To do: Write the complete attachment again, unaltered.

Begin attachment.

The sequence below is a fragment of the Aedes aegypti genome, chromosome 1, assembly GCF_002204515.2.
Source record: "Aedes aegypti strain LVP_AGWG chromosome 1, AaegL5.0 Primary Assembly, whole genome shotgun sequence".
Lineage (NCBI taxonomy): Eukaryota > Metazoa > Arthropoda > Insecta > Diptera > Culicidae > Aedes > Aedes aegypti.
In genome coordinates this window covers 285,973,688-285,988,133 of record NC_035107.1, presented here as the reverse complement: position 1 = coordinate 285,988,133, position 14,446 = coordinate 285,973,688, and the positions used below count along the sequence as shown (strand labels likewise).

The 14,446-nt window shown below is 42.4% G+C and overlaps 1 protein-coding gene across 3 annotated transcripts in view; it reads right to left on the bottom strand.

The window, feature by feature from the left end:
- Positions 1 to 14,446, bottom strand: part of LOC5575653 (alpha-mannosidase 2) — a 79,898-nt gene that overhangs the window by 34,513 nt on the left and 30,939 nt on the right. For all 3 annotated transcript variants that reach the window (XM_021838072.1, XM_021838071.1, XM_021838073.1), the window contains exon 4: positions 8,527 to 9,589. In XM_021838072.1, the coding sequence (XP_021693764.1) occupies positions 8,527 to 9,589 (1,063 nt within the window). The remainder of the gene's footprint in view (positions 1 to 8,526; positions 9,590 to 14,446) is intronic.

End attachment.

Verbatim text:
The sequence below is a fragment of the Aedes aegypti genome, chromosome 1, assembly GCF_002204515.2.
Source record: "Aedes aegypti strain LVP_AGWG chromosome 1, AaegL5.0 Primary Assembly, whole genome shotgun sequence".
Lineage (NCBI taxonomy): Eukaryota > Metazoa > Arthropoda > Insecta > Diptera > Culicidae > Aedes > Aedes aegypti.
In genome coordinates this window covers 285,973,688-285,988,133 of record NC_035107.1, presented here as the reverse complement: position 1 = coordinate 285,988,133, position 14,446 = coordinate 285,973,688, and the positions used below count along the sequence as shown (strand labels likewise).

The 14,446-nt window shown below is 42.4% G+C and overlaps 1 protein-coding gene across 3 annotated transcripts in view; it reads right to left on the bottom strand.

The window, feature by feature from the left end:
- Positions 1 to 14,446, bottom strand: part of LOC5575653 (alpha-mannosidase 2) — a 79,898-nt gene that overhangs the window by 34,513 nt on the left and 30,939 nt on the right. For all 3 annotated transcript variants that reach the window (XM_021838072.1, XM_021838071.1, XM_021838073.1), the window contains exon 4: positions 8,527 to 9,589. In XM_021838072.1, the coding sequence (XP_021693764.1) occupies positions 8,527 to 9,589 (1,063 nt within the window). The remainder of the gene's footprint in view (positions 1 to 8,526; positions 9,590 to 14,446) is intronic.